Date: 13th March 2014
Recently we looked at the phenomena of the sharing economy – crowd sourcing, peer-to-peer lending and collaborative consumption – and how it is disrupting traditional business models. Great examples of this shared approach can be found in Christchurch as it deals with the many rebuild issues and opportunities following the 2010 and 2011 earthquakes- the use of crowd-sourced data, crowd-sourced start-up funding and shared workspace.
Shared work space
A recent article from Stuff identified the burgeoning trend of co-working around the city. The earthquakes in Canterbury forced a lot of people out of their traditional working environments and many ended up at home. But, increasingly, there is another option.
The concept of a space for freelancing individuals or small businesses from separate disciplines to share office or desk-space is not for everyone, and it is not completely new, but co-working is landing in the city more than ever before, say those behind the movement.
One of the platforms enabling this type of collaboration is Sharedspace, a website that connects people with spare space to people looking for a work or play place. They have noticed an increase of listings of shared work spaces from Christchurch and are encouraging businesses to band together and help each other.
With the need for many new facilities in Christchurch, Pledgeme, New Zealand’s crowd-funding platform, has supported the funding of some worthy business initiatives and creative community projects, such as:
Gap Filler’s Pallet Pavilion Gap Filler is a post-quake initiative activating vacant sites in Christchurch with temporary, creative projects for community benefit. Through Pledgeme they have raised $80,000 to keep the Pallet Pavilion standing.
Grassroots Yoga & Health will be a vibrant and innovative space for the practice of yoga at all levels. Offering Christchurch’s only 200hr Yoga Alliance Certified Teacher Training Program, the centre will include a treatment room providing a range of supportive services and hands on body therapy.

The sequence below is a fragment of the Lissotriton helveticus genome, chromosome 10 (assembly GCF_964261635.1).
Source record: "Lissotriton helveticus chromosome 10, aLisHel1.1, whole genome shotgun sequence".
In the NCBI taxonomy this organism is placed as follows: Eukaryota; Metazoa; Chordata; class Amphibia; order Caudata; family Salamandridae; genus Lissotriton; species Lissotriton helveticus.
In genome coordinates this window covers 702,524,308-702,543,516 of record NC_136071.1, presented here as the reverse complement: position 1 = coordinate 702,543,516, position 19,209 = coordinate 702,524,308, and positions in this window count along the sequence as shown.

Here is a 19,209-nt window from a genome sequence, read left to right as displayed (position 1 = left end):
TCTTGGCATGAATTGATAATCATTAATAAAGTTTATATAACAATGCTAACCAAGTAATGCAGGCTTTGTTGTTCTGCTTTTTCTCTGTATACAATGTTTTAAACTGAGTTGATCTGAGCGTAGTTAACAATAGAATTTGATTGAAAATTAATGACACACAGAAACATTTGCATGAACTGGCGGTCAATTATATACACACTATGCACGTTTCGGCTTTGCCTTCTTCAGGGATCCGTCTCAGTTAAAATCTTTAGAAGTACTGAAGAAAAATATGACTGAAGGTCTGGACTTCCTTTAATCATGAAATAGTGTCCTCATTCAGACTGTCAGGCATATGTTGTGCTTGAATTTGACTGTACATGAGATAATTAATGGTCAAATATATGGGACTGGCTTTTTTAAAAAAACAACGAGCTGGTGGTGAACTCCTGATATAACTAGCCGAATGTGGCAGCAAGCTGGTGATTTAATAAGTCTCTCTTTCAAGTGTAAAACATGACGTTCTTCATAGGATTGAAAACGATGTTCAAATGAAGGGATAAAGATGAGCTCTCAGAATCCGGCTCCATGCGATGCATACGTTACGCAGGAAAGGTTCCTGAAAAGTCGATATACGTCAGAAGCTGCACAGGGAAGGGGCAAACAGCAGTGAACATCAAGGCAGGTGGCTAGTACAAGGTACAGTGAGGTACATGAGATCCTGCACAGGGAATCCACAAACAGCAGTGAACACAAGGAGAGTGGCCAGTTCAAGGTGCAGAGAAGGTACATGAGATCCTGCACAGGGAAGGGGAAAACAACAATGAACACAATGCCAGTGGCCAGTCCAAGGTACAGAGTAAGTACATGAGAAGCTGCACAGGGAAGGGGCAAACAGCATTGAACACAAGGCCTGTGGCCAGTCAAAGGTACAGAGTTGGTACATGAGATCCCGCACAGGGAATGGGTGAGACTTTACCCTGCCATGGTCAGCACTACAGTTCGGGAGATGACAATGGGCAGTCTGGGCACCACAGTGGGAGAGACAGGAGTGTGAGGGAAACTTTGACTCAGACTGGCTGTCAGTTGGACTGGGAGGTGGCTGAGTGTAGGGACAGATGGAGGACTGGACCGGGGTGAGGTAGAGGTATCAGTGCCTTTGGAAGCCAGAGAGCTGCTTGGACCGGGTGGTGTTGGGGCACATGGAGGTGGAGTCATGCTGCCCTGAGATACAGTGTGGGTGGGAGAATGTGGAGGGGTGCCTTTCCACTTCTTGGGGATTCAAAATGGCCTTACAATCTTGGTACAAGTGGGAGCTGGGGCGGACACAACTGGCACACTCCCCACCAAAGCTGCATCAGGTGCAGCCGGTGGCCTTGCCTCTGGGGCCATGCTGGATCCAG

Crowd-sourced earthquake damage assessment
Following the earthquakes an initiative was introduced in Christchurch where crowd-sourced analysis of remote sensing imagery, particularly high-resolution aerial imagery was used to provide rapid, reliable assessments of damage caused by earthquakes and potentially other disasters.
Remote sensing experts analysed satellite imagery, geotechnical engineers marked liquefaction areas, and structural engineers identified building damage. The website included online training to improve the accuracy of the assessments and make it possible for even novice users to contribute to the crowd-sourced solution.
“The rebuilding of Christchurch following the 2011 earthquakes presents an extraordinary opportunity to fit the city with sensors and hardware, to collect data that will improve the functionality of the city and the lives of its residents,” explains Roger Dennis, founder of New Zealand’s Sensing City initiative.
The first small step in Christchurch is a crowd-sourced effort to monitor water quality using smartphones. Little Water Sensor allows residents in Christchurch to monitor their own water quality and it is the first of three sensing projects the city has planned. Next up is a pilot focused on communicating real-time information on a huge road construction project, to be followed by a sensing initiative that seeks to understand how environmental variables affect respiratory illness.
We like how Cantabrians are using technology to work together for the greater good. Perhaps we can learn from this approach.